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By Peter Leung
May 9 — A defendant in a medical device patent trial used the Patent Trial and Appeals Board's reasoning for denying its petition to later successfully attack the same patent in court.
The U.S. District Court for the District of Arizona granted defendant MedShape Inc.'s partial motion for summary judgment May 6, finding that several claims in the asserted patent were invalid because of indefiniteness (Cayenne Med., Inc. v. MedShape, Inc., 2016 BL 146176, D. Ariz., No. 2:14-cv-0451-HRH, 5/6/16).
MedShape convinced the court to largely adopt the PTAB's analysis, even though board decisions are not binding on district courts. In fact, the court found the PTAB analysis provided “compelling evidence” in MedShape's favor.
The PTAB had declined to institute trial on MedShape's inter partes review petition against some of Cayenne Medical Inc.'s patent claims, finding them indefinite. It said that the term “substantially different” used in the claims could not be understood by a skilled artisan with reasonable certainty.
Inter partes review proceedings are used to challenge patent claims, but only on the grounds that they are obvious or lack novelty in light of the prior art. Because the challenged claims here were indefinite, the PTAB said it could not evaluate MedShape's novelty and obviousness arguments.
U.S. Patent No. 8,435,294 describes medical devices and methods for fixing tendons to bones. Cayenne sued MedShape for infringing claims 6-11, 13 and 16-18 of the patent.
After the PTAB declined to institute trial on claims 6-11 and 13 of the patent, MedShape moved for partial summary judgment at the district court, arguing that the term “substantially different” is indefinite.
The district court granted the motion. It explained that the PTAB's finding of indefiniteness should be “given great weight” even though it is not binding and considered it “compelling evidence.”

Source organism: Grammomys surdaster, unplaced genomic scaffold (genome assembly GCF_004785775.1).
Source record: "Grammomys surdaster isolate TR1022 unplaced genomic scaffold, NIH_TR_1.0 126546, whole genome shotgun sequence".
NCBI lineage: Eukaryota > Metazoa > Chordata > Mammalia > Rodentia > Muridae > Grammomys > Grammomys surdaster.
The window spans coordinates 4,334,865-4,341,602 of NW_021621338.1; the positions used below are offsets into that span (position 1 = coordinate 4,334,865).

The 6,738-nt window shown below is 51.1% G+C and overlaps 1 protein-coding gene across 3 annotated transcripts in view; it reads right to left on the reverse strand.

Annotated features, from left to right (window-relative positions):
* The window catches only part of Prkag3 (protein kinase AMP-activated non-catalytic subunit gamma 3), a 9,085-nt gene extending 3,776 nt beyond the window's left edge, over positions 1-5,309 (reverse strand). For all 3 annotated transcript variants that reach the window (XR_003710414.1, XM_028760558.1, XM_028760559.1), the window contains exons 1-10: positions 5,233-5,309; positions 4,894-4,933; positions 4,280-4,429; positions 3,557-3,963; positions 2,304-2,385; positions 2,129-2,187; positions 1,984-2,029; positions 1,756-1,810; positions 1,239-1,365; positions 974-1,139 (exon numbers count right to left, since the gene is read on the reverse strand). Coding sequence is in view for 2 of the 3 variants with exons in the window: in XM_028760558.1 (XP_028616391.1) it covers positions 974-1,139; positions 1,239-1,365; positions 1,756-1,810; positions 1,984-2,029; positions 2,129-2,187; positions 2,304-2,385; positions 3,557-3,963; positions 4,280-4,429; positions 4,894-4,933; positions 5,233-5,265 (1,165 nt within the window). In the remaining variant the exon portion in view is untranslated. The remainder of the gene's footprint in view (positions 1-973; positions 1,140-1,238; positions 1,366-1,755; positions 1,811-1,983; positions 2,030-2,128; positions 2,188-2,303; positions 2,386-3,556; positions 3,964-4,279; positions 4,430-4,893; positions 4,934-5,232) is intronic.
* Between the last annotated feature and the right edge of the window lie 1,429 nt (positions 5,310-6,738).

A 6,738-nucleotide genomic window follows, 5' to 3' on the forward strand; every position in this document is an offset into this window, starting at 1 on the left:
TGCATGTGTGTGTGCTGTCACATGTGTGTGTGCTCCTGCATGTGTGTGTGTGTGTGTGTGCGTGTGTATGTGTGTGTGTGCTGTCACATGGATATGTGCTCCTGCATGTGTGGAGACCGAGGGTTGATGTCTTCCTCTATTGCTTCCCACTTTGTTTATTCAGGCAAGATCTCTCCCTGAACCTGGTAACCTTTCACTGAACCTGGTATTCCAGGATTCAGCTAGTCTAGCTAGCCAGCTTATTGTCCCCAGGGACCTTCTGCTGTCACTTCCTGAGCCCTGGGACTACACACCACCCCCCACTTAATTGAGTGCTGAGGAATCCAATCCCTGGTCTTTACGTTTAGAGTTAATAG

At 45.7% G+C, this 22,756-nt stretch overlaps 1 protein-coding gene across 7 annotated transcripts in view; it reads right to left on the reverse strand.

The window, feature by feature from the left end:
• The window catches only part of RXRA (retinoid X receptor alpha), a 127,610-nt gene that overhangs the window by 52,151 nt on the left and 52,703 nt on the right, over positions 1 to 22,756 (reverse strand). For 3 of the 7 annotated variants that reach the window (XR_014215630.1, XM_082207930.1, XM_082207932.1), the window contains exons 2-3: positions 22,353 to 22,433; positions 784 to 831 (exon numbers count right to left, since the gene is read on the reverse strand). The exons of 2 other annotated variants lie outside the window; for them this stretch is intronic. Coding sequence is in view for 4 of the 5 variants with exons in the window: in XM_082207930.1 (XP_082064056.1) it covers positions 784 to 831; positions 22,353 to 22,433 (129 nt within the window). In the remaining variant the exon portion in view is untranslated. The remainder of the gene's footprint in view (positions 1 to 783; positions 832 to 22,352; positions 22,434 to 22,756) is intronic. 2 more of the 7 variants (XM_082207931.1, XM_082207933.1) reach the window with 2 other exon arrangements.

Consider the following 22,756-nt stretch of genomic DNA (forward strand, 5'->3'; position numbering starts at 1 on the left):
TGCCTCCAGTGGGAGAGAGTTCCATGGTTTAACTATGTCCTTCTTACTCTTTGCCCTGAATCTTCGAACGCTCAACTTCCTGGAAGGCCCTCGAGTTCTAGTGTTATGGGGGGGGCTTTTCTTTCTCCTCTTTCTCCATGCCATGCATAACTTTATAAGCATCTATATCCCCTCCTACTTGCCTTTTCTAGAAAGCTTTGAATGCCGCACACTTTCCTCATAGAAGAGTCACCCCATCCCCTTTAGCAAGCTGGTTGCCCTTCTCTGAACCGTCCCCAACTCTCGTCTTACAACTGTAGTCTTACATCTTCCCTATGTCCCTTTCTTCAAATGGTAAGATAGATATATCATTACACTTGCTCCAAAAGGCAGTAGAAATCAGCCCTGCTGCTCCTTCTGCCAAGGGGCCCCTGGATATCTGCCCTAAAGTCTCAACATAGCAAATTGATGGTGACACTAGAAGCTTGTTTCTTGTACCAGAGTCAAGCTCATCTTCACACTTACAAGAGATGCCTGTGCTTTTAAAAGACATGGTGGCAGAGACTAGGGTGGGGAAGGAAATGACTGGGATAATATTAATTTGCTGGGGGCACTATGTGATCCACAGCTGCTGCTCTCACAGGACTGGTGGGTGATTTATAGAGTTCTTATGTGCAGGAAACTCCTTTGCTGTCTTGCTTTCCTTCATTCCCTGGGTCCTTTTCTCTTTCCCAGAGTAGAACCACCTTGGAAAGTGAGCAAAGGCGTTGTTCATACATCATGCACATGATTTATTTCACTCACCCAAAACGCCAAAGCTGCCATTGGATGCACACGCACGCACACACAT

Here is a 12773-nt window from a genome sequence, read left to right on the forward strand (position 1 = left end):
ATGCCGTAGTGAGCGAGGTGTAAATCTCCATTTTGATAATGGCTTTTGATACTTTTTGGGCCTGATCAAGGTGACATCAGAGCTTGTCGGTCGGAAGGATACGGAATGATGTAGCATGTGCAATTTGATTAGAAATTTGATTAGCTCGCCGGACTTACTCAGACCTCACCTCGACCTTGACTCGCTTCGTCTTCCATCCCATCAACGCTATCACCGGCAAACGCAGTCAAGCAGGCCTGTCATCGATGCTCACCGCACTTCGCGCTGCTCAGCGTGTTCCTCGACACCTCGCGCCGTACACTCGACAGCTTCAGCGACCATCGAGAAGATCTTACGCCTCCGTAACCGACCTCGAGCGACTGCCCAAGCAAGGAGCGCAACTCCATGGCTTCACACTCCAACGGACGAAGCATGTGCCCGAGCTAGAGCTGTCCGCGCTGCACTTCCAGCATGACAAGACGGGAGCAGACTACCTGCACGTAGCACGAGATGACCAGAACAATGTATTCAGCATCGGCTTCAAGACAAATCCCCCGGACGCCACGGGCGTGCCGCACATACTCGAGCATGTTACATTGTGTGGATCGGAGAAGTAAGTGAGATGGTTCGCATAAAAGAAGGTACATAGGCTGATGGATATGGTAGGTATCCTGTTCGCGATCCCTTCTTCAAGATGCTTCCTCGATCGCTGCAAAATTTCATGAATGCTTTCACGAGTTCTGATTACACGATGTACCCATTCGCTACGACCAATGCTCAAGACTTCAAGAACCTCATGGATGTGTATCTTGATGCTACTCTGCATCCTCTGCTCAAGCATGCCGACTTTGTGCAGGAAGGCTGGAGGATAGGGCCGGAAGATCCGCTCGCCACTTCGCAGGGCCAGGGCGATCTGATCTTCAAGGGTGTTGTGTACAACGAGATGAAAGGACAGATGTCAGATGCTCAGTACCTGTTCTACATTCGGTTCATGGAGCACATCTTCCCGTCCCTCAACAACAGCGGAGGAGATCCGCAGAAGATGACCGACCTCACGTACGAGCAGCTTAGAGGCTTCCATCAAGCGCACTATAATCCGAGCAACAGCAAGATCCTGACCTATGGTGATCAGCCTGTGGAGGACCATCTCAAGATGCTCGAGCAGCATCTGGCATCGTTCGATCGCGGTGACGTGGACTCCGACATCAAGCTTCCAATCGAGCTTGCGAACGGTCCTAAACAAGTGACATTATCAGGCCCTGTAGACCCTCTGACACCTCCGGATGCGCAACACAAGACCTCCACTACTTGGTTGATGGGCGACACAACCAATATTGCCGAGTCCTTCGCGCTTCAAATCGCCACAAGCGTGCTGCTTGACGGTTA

The court said the phrase “substantially different” is a “term of degree.” Terms of degree must provide enough certainty to one skilled in the art when read in the context of an invention.
Cayenne's arguments that the term “substantially different” is definite when read in context didn't sway the court. First, the court said a declaration from one of the named inventors is “particularly inappropriate” when evaluating whether a patent claim is too indefinite to one ordinarily skilled in the art.
The plaintiff's claim that the drawings in the patent provided examples that would make the term “substantially different” definite was also unconvincing.
Nothing in the specification would direct a skilled artisan to focus on those particular figures out of the 50 in the patent, the court said. And even if a skilled artisan focused on the drawings, nothing in them provides objective bounds to the meaning of “substantially,” nor anything that would allow one skilled in the art to determine with reasonable certainty when a difference is big enough to be substantial.
After analyzing the drawings, the skilled artisan would still be left to wonder what other possible features or other embodiments fall within the “substantially different” claim limitation, the court explained.
Similarly, the fact that the patent examiner withdrew his rejection for indefiniteness after the patentee added “substantially different” didn't convince the court. Neither that fact, nor anything else in the prosecution history, would make the term definite to a skilled artisan, it said.
Judge H. Russel Holland issued the ruling. Snell & Wilmer LLP and Knobbe Martens Olson & Bear LLP represented Cayenne. Osborn Maledon PA and Hoffmann & Baron LLP represented MedShape.
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